King's Birthday weekend: Optometrists caution road safety after research finds 71 pct of drivers struggle to see road signs

Woman struggling to see road signs while driving, inset photo of man struggling to see
Photo credit: Supplied / Getty Images

Ahead of the imminent King's Birthday weekend, New Zealand Police are once again disseminating road safety messaging as Kiwis prepare for their three-day break - and with good reason. 

New research has revealed more than two-thirds of Kiwi drivers have admitted struggling to see road signs, while a further 20 percent said they've struggled to spot traffic lights. Almost a fifth also revealed they've missed pedestrian crossings. 

The online survey, conducted between March and April 2023, was commissioned by Specsavers and comprised 1000 Kiwis with a driving licence. 

The sobering results have now prompted Specsavers' optometrists to issue an urgent warning to all New Zealanders, urging everyone who struggles to see crucial signage when driving to get an eye test.

The research, which was undertaken by 3Gem, has worried experts that many Kiwis are dismissing tell-tale signs that they might have impaired eyesight, putting themselves and others at risk on the road. In the survey, 71 percent of participants admitted struggling to see road signs while driving, while 16 percent said they've missed zebra crossings. 

Winter weather, including heavy rain, sunstrike and snow-blindness, can make for even more challenging conditions for those with impaired vision.

"There is obviously a lot to consider when driving safely, but eyesight needs to be one of them. Waiting until it is too late can be costly in more ways than one," Auckland optometrist, David Aldridge, said in a statement.

"Even seemingly minor eye health problems can compromise vision leaving people unable to safely identify road signs, markings, and even see their own dashboard speedometer."

Woman struggling to see road signs while driving
Photo credit: Supplied

According to the research, almost 50 percent of people aged 35 to 64 have not had an eye test in the past five years, which Aldridge says is a concern.

"Eye checks done when a licence is issued are only screening tests for visual awareness and visual fields, so it's important to also see a trained optometrist for a complete, comprehensive eye test. We encourage everyone to get an eye test every two years, or sooner if you notice an issue or change to vision. Not all eye conditions present with obvious symptoms, so skipping a routine check-up can mean you lose valuable treatment and prevention time," he said.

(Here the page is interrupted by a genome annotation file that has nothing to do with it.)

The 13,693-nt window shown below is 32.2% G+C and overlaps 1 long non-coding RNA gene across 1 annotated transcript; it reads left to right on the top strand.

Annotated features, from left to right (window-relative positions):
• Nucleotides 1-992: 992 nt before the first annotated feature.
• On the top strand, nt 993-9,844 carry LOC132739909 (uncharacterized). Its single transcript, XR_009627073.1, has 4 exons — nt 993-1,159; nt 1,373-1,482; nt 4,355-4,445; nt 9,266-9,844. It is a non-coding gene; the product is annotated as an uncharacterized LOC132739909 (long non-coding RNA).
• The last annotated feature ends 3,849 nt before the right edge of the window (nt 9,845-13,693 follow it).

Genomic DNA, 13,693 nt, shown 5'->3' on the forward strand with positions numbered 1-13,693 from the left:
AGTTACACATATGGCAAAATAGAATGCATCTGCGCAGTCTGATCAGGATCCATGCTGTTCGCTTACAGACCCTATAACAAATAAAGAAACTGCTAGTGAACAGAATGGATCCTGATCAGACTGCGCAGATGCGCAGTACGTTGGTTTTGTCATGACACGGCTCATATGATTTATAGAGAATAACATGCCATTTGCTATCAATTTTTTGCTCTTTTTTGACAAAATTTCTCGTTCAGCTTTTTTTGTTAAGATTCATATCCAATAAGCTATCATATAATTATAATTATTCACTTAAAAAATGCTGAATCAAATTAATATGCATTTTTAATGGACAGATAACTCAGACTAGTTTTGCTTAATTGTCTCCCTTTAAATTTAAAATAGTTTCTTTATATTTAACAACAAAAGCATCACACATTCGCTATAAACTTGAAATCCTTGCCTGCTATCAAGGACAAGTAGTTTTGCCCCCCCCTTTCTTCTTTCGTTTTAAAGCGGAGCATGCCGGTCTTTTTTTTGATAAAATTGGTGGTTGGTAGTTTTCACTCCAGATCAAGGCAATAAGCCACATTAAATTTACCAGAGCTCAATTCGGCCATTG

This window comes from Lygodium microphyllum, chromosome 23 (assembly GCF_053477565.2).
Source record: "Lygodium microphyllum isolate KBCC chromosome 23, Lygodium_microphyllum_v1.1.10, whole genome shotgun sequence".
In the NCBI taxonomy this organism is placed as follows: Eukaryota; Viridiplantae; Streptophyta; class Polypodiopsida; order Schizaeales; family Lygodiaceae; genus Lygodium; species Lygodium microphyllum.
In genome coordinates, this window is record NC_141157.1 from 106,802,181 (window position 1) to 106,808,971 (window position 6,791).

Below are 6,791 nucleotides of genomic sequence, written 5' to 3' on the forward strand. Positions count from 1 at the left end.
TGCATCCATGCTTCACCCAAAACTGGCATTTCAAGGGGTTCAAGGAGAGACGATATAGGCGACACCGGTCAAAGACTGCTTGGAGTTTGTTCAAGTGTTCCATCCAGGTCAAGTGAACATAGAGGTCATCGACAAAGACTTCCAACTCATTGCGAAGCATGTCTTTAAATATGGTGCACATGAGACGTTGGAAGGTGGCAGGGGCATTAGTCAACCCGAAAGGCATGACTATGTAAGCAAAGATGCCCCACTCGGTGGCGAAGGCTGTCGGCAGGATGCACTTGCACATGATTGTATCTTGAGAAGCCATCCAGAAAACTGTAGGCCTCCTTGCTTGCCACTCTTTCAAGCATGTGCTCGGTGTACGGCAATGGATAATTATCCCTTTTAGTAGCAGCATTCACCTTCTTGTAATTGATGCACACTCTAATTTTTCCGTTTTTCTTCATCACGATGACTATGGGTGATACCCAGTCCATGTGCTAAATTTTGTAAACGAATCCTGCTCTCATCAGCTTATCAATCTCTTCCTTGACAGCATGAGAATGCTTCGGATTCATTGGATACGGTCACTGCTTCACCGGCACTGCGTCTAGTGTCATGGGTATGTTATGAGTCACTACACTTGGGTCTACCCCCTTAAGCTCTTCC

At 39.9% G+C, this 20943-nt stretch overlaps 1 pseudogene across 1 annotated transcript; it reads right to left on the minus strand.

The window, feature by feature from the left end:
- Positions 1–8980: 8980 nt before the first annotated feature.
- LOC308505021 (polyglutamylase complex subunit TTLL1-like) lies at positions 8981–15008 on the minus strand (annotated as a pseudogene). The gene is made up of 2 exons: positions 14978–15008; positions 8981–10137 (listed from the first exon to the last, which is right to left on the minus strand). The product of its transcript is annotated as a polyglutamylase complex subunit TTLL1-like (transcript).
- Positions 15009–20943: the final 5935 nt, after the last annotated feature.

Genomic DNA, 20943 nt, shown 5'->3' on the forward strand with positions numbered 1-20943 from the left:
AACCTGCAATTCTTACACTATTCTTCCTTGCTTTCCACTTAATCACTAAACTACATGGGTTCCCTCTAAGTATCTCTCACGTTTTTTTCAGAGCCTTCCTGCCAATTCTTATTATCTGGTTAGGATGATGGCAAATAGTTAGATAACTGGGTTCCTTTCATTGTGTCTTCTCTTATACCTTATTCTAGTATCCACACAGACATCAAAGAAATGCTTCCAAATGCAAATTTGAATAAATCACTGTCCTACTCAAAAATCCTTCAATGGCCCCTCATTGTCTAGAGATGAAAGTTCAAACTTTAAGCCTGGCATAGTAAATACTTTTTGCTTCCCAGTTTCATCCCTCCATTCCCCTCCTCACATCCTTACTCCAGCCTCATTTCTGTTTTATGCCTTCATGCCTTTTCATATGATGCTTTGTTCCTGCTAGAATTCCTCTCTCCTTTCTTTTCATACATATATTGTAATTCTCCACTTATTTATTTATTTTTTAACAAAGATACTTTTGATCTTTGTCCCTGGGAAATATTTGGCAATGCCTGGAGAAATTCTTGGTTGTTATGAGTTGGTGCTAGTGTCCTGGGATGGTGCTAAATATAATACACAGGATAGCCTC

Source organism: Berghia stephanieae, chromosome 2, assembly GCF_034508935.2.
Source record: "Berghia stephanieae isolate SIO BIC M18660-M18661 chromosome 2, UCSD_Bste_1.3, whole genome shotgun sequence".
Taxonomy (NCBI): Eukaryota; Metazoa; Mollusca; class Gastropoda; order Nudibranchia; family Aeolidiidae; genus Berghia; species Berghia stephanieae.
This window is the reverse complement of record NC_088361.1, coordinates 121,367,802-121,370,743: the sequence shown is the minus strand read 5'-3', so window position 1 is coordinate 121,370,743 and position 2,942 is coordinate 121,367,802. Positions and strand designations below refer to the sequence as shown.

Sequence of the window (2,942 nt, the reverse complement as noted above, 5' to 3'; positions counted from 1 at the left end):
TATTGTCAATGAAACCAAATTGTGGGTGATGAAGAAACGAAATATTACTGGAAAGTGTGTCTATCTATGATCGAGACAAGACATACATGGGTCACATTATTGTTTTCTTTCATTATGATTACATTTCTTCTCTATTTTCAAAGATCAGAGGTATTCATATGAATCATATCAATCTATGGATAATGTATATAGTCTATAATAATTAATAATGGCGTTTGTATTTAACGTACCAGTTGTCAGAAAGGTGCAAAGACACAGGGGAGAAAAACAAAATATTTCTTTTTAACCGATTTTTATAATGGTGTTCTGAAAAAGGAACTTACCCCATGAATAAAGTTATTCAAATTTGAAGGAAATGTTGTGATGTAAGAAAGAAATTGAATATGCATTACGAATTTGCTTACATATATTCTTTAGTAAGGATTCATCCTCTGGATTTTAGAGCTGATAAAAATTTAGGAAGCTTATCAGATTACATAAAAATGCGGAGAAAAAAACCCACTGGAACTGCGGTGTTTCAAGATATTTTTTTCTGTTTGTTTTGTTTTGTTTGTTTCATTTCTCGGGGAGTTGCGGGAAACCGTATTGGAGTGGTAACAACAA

"Common conditions like glaucoma, diabetic retinopathy, and macular degeneration can cause permanent vision loss without noticeable symptoms in their early stages, but if an eye disease is diagnosed and managed before it shows symptoms, there is an opportunity to preserve vision."

Man struggling to see while driving
Photo credit: Getty Images

Greig Leighton, chief partnerships officer of AA New Zealand, noted that AA members can get a free eye test every two years through its partnership with Specsavers. Free eye checks are also offered through Specsavers every two years to New Zealanders under the age of 16, while a range of subsidised services and products are available to those on lower incomes with Government-issued Community Services Cards. Alternatively, those 16 and under can get a free eye test with the purchase of glasses at OPSM, and Southern Cross members receive a complimentary comprehensive eye exam with a digital retinal scan each year.

In a press release on Thursday, New Zealand Police urged motorists to drive carefully and patiently over the long weekend, with officers to maintain an active and visible presence throughout the roading network. 

"At this time of year, the weather is unpredictable and it’s generally worse than other times of the year. Please remember to check your speeds and to watch your following distances. When the weather is terrible you need space and time to react," said Superintendent Steve Greally, director of the National Road Policing Centre.

If you see poor driving, you can report it to police by calling 111 or *555.